Can we blame our environmental exposure for making us fat? The evidence suggests we can lay at least part of the blame on them. Providing an answer for those who don’t respond adequately to ‘diet and exercise’.

I was recently reading a journal article on obesity and what we call ‘endocrine disruptors’.

I was blown away, but it makes sense.

My amazement quickly shifted to excitement as I felt like I finally had the scientific explanation for those clients that just can’t seem to lose weight or break a plateau.

Time and time again, when we put people through a protocol for weight loss and the weight doesn’t move, or stops moving, we start focussing on removing toxins and pollutants and things start shifting again.

The best part is, I get the privilege of looking like I’ve performed some wizardry.

This also explains why our hCG protocol is so successful for breaking plateaus and weight loss in general.

So what’s the science?

The journal article is a review of the current evidence and the purpose of the review is to summarise the impact that environmental chemicals can have on energy metabolism and the structure of adipose tissue. Ie. Proof that things we are exposed to in everyday life, and lots of it, are not only making us fatter, but also preventing weight loss.

Recent findings demonstrate that such endocrine-disrupting chemicals, termed “obesogens”, can promote adipogenesis and cause weight gain. This includes compounds to which the human population is exposed in daily life through their use in pesticides/herbicides, industrial and household products, plastics, detergents, flame retardants and as ingredients in personal care products.

In summarising the actions of obesogens, it is noteworthy that they sit in fat cells and their ability to increase fat deposits has the added consequence of increasing the capacity for their own retention. This has the potential for a vicious spiral not only of increasing obesity but also increasing the retention of other fat-soluble pollutant chemicals with an even broader range of adverse actions. This also might offer an explanation as to why obesity is an underlying risk factor for so many diseases including cancer.

I’ve included a photo of the effects of such environmental toxins that were given to a mouse at birth and one that wasn’t exposed. The effects are obvious. The photo is the mice at 4-6 months.

How does it all work?

The following is the proposed mechanism of action for these obesogens.

Increased number of fat cells -> Increased size of fat cells -> Altered endocrine regulation of fat tissue development -> Altered hormones regulated appetite, satiety and food preference ->

Altered basal metabolic rate -> altered energy balance in favour of storing calories -> altered insulin sensitivity and fat metabolism in endocrine tissues.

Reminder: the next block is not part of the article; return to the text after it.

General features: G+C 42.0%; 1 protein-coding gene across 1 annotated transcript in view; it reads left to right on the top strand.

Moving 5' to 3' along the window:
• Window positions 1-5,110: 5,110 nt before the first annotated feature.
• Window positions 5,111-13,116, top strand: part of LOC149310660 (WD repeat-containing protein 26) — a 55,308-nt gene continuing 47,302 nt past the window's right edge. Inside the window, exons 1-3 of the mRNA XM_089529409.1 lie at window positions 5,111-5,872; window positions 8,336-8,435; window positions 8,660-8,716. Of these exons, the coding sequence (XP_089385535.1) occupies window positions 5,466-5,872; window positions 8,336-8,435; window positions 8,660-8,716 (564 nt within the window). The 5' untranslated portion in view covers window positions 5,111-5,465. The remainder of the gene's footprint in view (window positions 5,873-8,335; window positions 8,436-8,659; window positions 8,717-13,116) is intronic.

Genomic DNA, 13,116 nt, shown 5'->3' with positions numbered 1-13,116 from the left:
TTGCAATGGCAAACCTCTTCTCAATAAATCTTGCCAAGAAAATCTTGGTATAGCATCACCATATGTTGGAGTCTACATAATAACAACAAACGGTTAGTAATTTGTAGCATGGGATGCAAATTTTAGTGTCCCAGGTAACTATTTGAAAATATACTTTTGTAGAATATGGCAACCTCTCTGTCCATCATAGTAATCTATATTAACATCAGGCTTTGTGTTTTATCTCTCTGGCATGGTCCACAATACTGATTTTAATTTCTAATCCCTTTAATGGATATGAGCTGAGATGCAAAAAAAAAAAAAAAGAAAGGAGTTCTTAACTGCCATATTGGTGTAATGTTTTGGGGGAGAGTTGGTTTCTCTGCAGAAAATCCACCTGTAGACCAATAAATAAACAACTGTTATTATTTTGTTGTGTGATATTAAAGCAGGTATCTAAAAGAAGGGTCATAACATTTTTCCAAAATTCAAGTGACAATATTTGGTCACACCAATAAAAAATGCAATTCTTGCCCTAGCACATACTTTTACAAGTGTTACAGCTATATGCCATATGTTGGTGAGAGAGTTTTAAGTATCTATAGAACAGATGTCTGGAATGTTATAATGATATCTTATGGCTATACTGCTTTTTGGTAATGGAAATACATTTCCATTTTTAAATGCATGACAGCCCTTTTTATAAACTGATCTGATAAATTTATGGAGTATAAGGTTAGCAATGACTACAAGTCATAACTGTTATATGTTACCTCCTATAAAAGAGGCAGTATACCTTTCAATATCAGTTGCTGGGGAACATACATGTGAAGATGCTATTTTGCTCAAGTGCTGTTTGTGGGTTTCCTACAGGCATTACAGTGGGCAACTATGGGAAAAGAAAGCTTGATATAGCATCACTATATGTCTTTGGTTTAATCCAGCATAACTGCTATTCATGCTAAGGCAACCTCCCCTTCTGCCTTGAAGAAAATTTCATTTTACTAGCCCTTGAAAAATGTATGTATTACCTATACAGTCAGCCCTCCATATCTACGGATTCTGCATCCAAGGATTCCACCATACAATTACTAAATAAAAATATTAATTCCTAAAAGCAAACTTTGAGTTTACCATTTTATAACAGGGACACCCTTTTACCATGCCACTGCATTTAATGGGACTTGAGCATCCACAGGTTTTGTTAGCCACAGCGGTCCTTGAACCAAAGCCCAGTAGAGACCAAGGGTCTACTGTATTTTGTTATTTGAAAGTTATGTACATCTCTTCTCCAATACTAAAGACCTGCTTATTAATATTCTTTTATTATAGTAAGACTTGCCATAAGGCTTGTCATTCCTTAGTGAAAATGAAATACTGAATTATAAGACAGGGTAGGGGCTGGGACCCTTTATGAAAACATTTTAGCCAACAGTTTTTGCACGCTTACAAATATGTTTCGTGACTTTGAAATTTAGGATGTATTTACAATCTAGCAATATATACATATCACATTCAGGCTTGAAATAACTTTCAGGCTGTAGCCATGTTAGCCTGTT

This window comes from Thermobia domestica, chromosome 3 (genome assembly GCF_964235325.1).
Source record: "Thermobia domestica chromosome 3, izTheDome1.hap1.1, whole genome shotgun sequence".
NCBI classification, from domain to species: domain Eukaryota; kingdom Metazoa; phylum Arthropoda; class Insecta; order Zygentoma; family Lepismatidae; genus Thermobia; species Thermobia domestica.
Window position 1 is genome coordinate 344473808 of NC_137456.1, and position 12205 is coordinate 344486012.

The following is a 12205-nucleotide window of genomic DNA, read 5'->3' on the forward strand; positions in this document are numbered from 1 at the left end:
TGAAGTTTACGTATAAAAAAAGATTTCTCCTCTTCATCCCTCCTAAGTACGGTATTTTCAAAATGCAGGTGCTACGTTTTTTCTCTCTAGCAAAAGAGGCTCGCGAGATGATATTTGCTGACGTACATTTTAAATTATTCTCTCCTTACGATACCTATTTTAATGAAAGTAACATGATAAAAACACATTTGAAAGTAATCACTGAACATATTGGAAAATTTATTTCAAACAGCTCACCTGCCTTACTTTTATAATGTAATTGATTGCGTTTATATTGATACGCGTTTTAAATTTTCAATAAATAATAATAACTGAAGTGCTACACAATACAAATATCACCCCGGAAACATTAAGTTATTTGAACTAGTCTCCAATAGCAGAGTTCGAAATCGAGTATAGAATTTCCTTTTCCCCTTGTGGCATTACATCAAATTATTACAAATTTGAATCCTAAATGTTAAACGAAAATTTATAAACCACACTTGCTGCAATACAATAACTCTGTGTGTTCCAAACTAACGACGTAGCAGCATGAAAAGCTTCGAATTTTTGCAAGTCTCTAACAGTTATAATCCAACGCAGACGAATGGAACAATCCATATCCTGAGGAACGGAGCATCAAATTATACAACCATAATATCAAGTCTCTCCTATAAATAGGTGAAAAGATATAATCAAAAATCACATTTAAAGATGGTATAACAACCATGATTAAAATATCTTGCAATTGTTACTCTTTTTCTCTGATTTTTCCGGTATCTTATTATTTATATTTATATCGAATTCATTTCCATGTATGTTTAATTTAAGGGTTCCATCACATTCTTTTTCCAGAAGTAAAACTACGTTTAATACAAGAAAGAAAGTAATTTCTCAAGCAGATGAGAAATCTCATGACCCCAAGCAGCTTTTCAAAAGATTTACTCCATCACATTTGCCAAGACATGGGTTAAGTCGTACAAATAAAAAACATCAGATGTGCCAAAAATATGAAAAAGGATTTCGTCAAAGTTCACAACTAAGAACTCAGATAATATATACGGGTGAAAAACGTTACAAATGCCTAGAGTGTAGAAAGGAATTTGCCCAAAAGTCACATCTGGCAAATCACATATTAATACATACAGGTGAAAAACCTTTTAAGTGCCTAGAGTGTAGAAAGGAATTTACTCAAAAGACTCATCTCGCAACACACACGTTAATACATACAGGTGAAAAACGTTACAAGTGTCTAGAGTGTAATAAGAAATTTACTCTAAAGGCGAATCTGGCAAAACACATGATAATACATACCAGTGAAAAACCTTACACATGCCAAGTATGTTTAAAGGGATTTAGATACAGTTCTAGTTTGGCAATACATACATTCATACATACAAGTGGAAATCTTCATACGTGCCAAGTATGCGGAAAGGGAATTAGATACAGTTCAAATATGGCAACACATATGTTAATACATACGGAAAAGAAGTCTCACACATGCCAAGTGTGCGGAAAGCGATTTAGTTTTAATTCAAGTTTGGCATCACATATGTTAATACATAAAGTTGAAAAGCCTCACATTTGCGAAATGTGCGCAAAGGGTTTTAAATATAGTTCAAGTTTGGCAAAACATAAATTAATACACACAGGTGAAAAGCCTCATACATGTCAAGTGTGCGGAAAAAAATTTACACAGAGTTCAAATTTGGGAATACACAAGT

So what do I do?

First of all, avoid exposure. Common compounds found in everyday exposure include:

  • Weed killers
  • Pesticides
  • Phtalates (and are used mainly as plasticizers to increase the flexibility, transparency and durability of plastic materials. They are found in many consumer products including adhesives, paints, packaging, children’s toys, electronics, flooring, medical equipment, personal care products, air fresheners, food products, pharmaceuticals and textiles)
  • Red dyes and colourings (particularly FD&C Red no. 3)
  • BPA (now ubiquitous in consumer products such as water bottles, linings of water pipes, coatings on food and beverage cans, thermal paper and dental sealants)
  • -Parabens (used as antimicrobial agents for the preservation of personal care products, foods, pharmaceutical products and paper products. They are widely present in human tissues including breast tissue and have estrogenic properties).

What else can I do?

We need to get these things out of our body. But as you read above, they imbed themselves in our fat cells and prevent their clearance. As our fat cells are continually breaking down and reforming, we need to use a strategy that helps bind and clear the toxins as part of our weight loss.

This means enhancing the function of our gut and detoxification organs like out gut and using clever tools that can bind to these toxins, helping rid them. Ensuring adequate nutrient intake to facilitate this detoxification is also a must.

This is what I specialise in. But this is never ‘one-size-fits-all’. We’ve all had different exposures acting in different ways. So it’s my job to work out what could the problem and prescribe accordingly.

I think this information is important for EVERYONE, so please share with your networks.

There is honestly nothing more frustrating than putting in effort for no reward. You just feel like giving up, you feel trapped.

No one should feel like this, and it’s one of my life missions to help people live the life they deserve.

If you’d like my help, then I encourage you to make a booking. To do so, click the button below:

Thanks,

Nicole

Bibliography

Darbre, P. A. (2017). Endocrine Disruptors and Obesity. Current Obesity Report, 18-27.


DISCLAIMER: 

The information provided by Australian Nutrition Centre is for educational and informational purposes only. The information provided on this site is not, nor is it intended to be, a substitute for professional advice or care. Please seek the advice of a qualified health care professional in the event something you have read here raises questions or concerns regarding your health.

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